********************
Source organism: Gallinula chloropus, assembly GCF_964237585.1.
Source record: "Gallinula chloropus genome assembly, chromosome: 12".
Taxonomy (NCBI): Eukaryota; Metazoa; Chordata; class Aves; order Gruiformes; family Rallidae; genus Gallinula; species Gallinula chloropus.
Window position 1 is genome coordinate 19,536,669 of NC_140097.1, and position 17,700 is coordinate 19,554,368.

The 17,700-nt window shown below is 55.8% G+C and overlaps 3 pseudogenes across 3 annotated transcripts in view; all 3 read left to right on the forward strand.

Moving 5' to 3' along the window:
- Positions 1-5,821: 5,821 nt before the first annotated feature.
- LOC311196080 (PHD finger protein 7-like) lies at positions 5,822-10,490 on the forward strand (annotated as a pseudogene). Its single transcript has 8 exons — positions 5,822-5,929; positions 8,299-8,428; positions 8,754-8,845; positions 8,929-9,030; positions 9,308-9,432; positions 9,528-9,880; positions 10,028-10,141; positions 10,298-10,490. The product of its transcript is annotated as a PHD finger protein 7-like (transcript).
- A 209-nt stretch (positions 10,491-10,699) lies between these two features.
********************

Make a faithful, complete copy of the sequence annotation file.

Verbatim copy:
Source organism: Gallinula chloropus, assembly GCF_964237585.1.
Source record: "Gallinula chloropus genome assembly, chromosome: 12".
Taxonomy (NCBI): Eukaryota; Metazoa; Chordata; class Aves; order Gruiformes; family Rallidae; genus Gallinula; species Gallinula chloropus.
Window position 1 is genome coordinate 19,536,669 of NC_140097.1, and position 17,700 is coordinate 19,554,368.

The 17,700-nt window shown below is 55.8% G+C and overlaps 3 pseudogenes across 3 annotated transcripts in view; all 3 read left to right on the forward strand.

Moving 5' to 3' along the window:
- Positions 1-5,821: 5,821 nt before the first annotated feature.
- LOC311196080 (PHD finger protein 7-like) lies at positions 5,822-10,490 on the forward strand (annotated as a pseudogene). Its single transcript has 8 exons — positions 5,822-5,929; positions 8,299-8,428; positions 8,754-8,845; positions 8,929-9,030; positions 9,308-9,432; positions 9,528-9,880; positions 10,028-10,141; positions 10,298-10,490. The product of its transcript is annotated as a PHD finger protein 7-like (transcript).
- A 209-nt stretch (positions 10,491-10,699) lies between these two features.